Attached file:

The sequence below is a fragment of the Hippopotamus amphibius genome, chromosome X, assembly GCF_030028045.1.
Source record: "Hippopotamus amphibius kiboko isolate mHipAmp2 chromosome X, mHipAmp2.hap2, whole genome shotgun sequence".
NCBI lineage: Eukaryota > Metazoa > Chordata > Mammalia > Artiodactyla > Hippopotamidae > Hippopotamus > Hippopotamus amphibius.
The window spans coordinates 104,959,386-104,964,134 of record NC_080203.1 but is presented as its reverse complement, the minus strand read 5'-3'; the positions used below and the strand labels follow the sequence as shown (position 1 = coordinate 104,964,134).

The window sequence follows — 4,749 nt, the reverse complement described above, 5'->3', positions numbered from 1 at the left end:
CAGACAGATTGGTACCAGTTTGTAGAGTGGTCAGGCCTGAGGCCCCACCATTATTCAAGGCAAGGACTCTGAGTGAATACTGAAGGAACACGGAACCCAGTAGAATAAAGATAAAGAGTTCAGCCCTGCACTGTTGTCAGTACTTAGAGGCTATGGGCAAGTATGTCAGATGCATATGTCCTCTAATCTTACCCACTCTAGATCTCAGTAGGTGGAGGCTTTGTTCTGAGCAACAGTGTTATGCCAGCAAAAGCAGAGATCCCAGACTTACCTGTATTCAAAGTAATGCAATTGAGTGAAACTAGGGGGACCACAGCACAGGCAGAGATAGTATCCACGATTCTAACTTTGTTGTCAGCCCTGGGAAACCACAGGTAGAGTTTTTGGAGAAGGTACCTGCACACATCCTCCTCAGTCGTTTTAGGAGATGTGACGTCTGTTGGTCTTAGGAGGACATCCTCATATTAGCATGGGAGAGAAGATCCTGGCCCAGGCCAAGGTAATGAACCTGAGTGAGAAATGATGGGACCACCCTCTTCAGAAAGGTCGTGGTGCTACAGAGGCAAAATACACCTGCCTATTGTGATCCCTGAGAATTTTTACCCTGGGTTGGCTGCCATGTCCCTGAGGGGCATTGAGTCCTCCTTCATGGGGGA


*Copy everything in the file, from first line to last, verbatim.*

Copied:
The sequence below is a fragment of the Hippopotamus amphibius genome, chromosome X, assembly GCF_030028045.1.
Source record: "Hippopotamus amphibius kiboko isolate mHipAmp2 chromosome X, mHipAmp2.hap2, whole genome shotgun sequence".
NCBI lineage: Eukaryota > Metazoa > Chordata > Mammalia > Artiodactyla > Hippopotamidae > Hippopotamus > Hippopotamus amphibius.
The window spans coordinates 104,959,386-104,964,134 of record NC_080203.1 but is presented as its reverse complement, the minus strand read 5'-3'; the positions used below and the strand labels follow the sequence as shown (position 1 = coordinate 104,964,134).

The window sequence follows — 4,749 nt, the reverse complement described above, 5'->3', positions numbered from 1 at the left end:
CAGACAGATTGGTACCAGTTTGTAGAGTGGTCAGGCCTGAGGCCCCACCATTATTCAAGGCAAGGACTCTGAGTGAATACTGAAGGAACACGGAACCCAGTAGAATAAAGATAAAGAGTTCAGCCCTGCACTGTTGTCAGTACTTAGAGGCTATGGGCAAGTATGTCAGATGCATATGTCCTCTAATCTTACCCACTCTAGATCTCAGTAGGTGGAGGCTTTGTTCTGAGCAACAGTGTTATGCCAGCAAAAGCAGAGATCCCAGACTTACCTGTATTCAAAGTAATGCAATTGAGTGAAACTAGGGGGACCACAGCACAGGCAGAGATAGTATCCACGATTCTAACTTTGTTGTCAGCCCTGGGAAACCACAGGTAGAGTTTTTGGAGAAGGTACCTGCACACATCCTCCTCAGTCGTTTTAGGAGATGTGACGTCTGTTGGTCTTAGGAGGACATCCTCATATTAGCATGGGAGAGAAGATCCTGGCCCAGGCCAAGGTAATGAACCTGAGTGAGAAATGATGGGACCACCCTCTTCAGAAAGGTCGTGGTGCTACAGAGGCAAAATACACCTGCCTATTGTGATCCCTGAGAATTTTTACCCTGGGTTGGCTGCCATGTCCCTGAGGGGCATTGAGTCCTCCTTCATGGGGGA